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Published: Mon, May 14, 2018
Sport | By Billy Aguilar

Michael Gove Deals Another Blow To May's 'Flawed' Brexit Customs Plan

Michael Gove Deals Another Blow To May's 'Flawed' Brexit Customs Plan

Gove, one of the leading Leave campaigners ahead of the 2016 referendum, said the result of that vote showed the British people want the United Kingdom to be free from the EU customs union.

The resignation of a key ally left Mrs May outnumbered in her inner "war cabinet" over her proposal for a close customs relationship with the bloc, while the Sunday Telegraph reported that at least 12 ministers - of 28 who sit in Cabinet with Mrs May - are set to oppose her plan.

However, the environment secretary also expressed scepticism about the merits of an alternative customs proposal, saying the customs partnership model had flaws and needed to be tested.

He told Marr he had qualms about the customs partnership model, defending Boris Johnson, who described the plan as insane in an interview earlier this week.

It is one of two post-Brexit trade options under consideration by the Cabinet, with the other - dubbed "maximum facilitation", or "max fac" - seeing the United Kingdom relying on technology to streamline customs processes with the EU. Max fac or maximum facilitation accepts the need for a customs border, including in Ireland, and depends on the development of technology to make it as frictionless as possible.

The customs partnership would see Britain collect import duty on behalf of Brussels when companies buy goods from non-EU countries that are destined to be sold to buyers on the continent. Irish Deputy Prime Minister Simon Coveney said on the BBC's Andrew Marr Show that the premier's customs partnership idea could be the basis of negotiation between the two sides.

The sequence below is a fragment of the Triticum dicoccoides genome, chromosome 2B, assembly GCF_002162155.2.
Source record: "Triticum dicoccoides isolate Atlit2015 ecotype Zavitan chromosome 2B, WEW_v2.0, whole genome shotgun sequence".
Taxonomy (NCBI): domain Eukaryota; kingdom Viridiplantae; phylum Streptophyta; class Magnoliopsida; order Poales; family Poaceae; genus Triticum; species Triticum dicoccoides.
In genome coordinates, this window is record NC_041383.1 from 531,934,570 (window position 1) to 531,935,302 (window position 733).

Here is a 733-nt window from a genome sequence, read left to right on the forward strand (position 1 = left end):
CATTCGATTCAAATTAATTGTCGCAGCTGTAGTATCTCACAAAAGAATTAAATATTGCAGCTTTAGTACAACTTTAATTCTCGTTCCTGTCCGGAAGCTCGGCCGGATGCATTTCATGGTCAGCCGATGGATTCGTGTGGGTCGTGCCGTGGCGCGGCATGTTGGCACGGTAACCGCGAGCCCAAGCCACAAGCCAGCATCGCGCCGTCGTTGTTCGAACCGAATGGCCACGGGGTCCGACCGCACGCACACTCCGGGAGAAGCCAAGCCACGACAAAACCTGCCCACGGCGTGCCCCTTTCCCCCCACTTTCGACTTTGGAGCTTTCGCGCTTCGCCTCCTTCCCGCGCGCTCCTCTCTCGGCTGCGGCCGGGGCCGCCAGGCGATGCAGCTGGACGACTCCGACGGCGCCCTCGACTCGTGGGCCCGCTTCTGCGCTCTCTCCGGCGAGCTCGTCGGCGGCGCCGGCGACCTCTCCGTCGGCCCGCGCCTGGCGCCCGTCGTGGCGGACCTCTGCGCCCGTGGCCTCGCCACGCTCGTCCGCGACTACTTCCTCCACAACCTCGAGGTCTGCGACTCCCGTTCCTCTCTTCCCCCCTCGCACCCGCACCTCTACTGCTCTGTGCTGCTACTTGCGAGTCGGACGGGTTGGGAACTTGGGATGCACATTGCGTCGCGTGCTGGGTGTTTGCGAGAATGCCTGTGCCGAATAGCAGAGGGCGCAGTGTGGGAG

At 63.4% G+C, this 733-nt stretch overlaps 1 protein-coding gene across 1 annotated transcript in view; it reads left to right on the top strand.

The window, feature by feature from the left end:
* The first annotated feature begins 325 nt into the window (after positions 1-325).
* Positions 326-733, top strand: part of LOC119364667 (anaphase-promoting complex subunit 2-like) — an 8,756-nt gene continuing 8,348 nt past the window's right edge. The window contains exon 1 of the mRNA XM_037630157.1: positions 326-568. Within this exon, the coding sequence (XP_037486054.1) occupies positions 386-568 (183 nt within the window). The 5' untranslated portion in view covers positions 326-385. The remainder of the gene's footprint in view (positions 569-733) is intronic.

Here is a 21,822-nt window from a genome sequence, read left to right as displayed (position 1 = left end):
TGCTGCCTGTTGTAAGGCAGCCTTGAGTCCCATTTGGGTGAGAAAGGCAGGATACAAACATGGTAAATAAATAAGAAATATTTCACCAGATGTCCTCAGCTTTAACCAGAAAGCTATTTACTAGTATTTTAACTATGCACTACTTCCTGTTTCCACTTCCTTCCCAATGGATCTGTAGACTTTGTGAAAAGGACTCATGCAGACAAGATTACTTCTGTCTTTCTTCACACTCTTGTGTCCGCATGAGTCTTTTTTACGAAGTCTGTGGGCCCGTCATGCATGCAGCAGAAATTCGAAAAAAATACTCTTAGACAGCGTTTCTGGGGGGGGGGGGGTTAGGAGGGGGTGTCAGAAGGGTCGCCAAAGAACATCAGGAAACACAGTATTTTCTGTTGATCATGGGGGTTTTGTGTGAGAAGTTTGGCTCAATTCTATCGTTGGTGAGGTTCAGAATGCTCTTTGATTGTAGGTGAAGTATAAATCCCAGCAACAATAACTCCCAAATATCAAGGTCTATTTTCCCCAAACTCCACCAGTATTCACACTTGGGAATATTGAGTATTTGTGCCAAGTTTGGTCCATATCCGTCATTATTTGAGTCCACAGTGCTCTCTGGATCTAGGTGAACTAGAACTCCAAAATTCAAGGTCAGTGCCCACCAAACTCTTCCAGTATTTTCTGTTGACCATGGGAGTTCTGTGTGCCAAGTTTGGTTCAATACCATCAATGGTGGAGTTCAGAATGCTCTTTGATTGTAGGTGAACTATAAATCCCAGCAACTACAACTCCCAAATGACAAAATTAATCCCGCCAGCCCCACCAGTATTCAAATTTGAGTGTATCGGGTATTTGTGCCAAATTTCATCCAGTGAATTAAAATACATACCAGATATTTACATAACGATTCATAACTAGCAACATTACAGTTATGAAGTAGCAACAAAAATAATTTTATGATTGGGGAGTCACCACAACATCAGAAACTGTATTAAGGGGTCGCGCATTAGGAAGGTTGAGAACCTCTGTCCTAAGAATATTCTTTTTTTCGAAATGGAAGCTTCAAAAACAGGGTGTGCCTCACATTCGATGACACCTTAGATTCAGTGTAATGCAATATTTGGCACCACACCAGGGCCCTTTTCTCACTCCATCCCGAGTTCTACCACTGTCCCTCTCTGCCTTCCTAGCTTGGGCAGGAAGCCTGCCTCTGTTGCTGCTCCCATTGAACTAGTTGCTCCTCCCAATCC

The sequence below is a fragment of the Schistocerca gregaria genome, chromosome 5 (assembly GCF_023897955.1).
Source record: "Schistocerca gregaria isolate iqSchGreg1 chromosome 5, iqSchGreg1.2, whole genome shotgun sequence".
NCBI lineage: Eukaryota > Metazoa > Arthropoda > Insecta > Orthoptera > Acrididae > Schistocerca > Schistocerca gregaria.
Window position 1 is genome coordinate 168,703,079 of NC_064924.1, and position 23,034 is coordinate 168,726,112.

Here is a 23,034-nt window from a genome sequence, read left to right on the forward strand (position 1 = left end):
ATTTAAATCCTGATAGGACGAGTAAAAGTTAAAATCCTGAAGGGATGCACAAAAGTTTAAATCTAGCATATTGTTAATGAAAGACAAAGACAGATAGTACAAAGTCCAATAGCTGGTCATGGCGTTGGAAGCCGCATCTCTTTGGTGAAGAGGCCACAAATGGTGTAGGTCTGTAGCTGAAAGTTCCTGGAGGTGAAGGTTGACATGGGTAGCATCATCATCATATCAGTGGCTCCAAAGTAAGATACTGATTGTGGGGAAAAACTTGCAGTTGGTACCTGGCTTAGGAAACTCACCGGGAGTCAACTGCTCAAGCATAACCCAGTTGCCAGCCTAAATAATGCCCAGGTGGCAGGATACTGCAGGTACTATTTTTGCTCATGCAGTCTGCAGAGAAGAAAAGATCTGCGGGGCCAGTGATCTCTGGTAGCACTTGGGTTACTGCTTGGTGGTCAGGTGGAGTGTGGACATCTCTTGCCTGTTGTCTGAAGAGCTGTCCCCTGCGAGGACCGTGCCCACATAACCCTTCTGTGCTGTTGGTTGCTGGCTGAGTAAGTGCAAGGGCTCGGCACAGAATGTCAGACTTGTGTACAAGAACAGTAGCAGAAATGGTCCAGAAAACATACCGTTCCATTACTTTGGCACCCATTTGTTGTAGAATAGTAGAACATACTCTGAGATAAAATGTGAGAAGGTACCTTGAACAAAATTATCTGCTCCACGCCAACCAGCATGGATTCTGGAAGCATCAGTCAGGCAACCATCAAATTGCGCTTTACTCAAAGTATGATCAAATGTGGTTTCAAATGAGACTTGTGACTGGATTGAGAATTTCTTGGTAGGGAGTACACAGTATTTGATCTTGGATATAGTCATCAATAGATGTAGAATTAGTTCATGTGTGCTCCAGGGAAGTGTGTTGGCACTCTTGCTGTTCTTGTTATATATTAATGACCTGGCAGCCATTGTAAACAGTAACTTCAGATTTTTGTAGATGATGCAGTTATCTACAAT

Environment Minister Michael Gove, a prominent "Leave" supporter in the 2016 referendum campaign, said neither proposal was absolutely ideal.

"I will need your help and support to get there".

Coveney said: "If we are expecting to get this concluded by the end of October, is it unreasonable for the Irish government to ask for significant progress on a hugely important issue by the end of June, when it is actually factored into the European Union negotiating guidelines that there would be a reassessment by the end of June?"

Sir Nick Clegg, the former Lib Dem leader, will share a platform with the former Labour Foreign Secretary David Miliband and former Tory Education Secretary Nicky Morgan. 'There will have to be compromises, ' she wrote in her article. He called for a "comprehensive customs union" that would allow Britain to retain the benefits of single market membership.

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